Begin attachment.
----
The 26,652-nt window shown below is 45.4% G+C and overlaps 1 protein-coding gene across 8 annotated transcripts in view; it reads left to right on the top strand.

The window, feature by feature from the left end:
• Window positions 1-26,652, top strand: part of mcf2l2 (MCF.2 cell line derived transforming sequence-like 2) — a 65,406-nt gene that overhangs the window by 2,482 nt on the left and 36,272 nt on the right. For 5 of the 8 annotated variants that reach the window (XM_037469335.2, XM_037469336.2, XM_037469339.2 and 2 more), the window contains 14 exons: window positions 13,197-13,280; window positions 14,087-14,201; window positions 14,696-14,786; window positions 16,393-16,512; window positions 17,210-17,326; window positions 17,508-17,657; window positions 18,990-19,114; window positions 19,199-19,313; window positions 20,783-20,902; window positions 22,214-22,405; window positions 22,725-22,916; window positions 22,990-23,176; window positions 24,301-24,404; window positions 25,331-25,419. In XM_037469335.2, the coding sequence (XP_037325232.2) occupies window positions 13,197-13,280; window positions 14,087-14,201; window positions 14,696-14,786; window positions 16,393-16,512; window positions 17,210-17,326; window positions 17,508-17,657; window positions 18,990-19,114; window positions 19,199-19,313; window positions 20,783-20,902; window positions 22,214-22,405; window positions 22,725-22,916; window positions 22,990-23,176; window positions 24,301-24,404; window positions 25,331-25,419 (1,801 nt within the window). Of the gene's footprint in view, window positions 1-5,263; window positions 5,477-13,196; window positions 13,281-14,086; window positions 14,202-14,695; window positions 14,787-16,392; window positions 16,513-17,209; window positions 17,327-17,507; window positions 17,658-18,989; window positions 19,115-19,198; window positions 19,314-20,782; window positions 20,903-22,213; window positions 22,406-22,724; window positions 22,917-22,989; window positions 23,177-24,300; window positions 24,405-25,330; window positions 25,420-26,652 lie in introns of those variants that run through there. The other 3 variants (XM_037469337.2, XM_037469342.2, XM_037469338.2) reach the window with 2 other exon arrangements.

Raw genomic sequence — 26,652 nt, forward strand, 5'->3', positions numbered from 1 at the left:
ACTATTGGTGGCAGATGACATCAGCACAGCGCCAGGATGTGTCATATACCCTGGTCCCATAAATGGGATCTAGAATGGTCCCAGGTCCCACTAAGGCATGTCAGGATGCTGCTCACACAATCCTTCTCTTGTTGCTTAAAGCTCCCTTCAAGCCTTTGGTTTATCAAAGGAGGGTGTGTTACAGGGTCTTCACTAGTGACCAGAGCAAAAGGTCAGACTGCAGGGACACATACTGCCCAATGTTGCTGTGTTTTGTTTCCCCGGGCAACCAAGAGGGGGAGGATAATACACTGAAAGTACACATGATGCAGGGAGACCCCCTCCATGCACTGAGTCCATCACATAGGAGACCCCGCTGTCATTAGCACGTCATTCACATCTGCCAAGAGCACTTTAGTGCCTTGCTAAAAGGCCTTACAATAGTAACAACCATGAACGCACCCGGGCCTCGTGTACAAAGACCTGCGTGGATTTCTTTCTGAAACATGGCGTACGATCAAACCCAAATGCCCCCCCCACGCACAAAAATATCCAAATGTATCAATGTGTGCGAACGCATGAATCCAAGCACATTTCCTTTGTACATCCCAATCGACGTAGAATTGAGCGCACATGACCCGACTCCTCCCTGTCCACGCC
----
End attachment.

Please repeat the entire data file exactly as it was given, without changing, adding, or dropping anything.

The 26,652-nt window shown below is 45.4% G+C and overlaps 1 protein-coding gene across 8 annotated transcripts in view; it reads left to right on the top strand.

The window, feature by feature from the left end:
• Window positions 1-26,652, top strand: part of mcf2l2 (MCF.2 cell line derived transforming sequence-like 2) — a 65,406-nt gene that overhangs the window by 2,482 nt on the left and 36,272 nt on the right. For 5 of the 8 annotated variants that reach the window (XM_037469335.2, XM_037469336.2, XM_037469339.2 and 2 more), the window contains 14 exons: window positions 13,197-13,280; window positions 14,087-14,201; window positions 14,696-14,786; window positions 16,393-16,512; window positions 17,210-17,326; window positions 17,508-17,657; window positions 18,990-19,114; window positions 19,199-19,313; window positions 20,783-20,902; window positions 22,214-22,405; window positions 22,725-22,916; window positions 22,990-23,176; window positions 24,301-24,404; window positions 25,331-25,419. In XM_037469335.2, the coding sequence (XP_037325232.2) occupies window positions 13,197-13,280; window positions 14,087-14,201; window positions 14,696-14,786; window positions 16,393-16,512; window positions 17,210-17,326; window positions 17,508-17,657; window positions 18,990-19,114; window positions 19,199-19,313; window positions 20,783-20,902; window positions 22,214-22,405; window positions 22,725-22,916; window positions 22,990-23,176; window positions 24,301-24,404; window positions 25,331-25,419 (1,801 nt within the window). Of the gene's footprint in view, window positions 1-5,263; window positions 5,477-13,196; window positions 13,281-14,086; window positions 14,202-14,695; window positions 14,787-16,392; window positions 16,513-17,209; window positions 17,327-17,507; window positions 17,658-18,989; window positions 19,115-19,198; window positions 19,314-20,782; window positions 20,903-22,213; window positions 22,406-22,724; window positions 22,917-22,989; window positions 23,177-24,300; window positions 24,405-25,330; window positions 25,420-26,652 lie in introns of those variants that run through there. The other 3 variants (XM_037469337.2, XM_037469342.2, XM_037469338.2) reach the window with 2 other exon arrangements.

Raw genomic sequence — 26,652 nt, forward strand, 5'->3', positions numbered from 1 at the left:
ACTATTGGTGGCAGATGACATCAGCACAGCGCCAGGATGTGTCATATACCCTGGTCCCATAAATGGGATCTAGAATGGTCCCAGGTCCCACTAAGGCATGTCAGGATGCTGCTCACACAATCCTTCTCTTGTTGCTTAAAGCTCCCTTCAAGCCTTTGGTTTATCAAAGGAGGGTGTGTTACAGGGTCTTCACTAGTGACCAGAGCAAAAGGTCAGACTGCAGGGACACATACTGCCCAATGTTGCTGTGTTTTGTTTCCCCGGGCAACCAAGAGGGGGAGGATAATACACTGAAAGTACACATGATGCAGGGAGACCCCCTCCATGCACTGAGTCCATCACATAGGAGACCCCGCTGTCATTAGCACGTCATTCACATCTGCCAAGAGCACTTTAGTGCCTTGCTAAAAGGCCTTACAATAGTAACAACCATGAACGCACCCGGGCCTCGTGTACAAAGACCTGCGTGGATTTCTTTCTGAAACATGGCGTACGATCAAACCCAAATGCCCCCCCCACGCACAAAAATATCCAAATGTATCAATGTGTGCGAACGCATGAATCCAAGCACATTTCCTTTGTACATCCCAATCGACGTAGAATTGAGCGCACATGACCCGACTCCTCCCTGTCCACGCC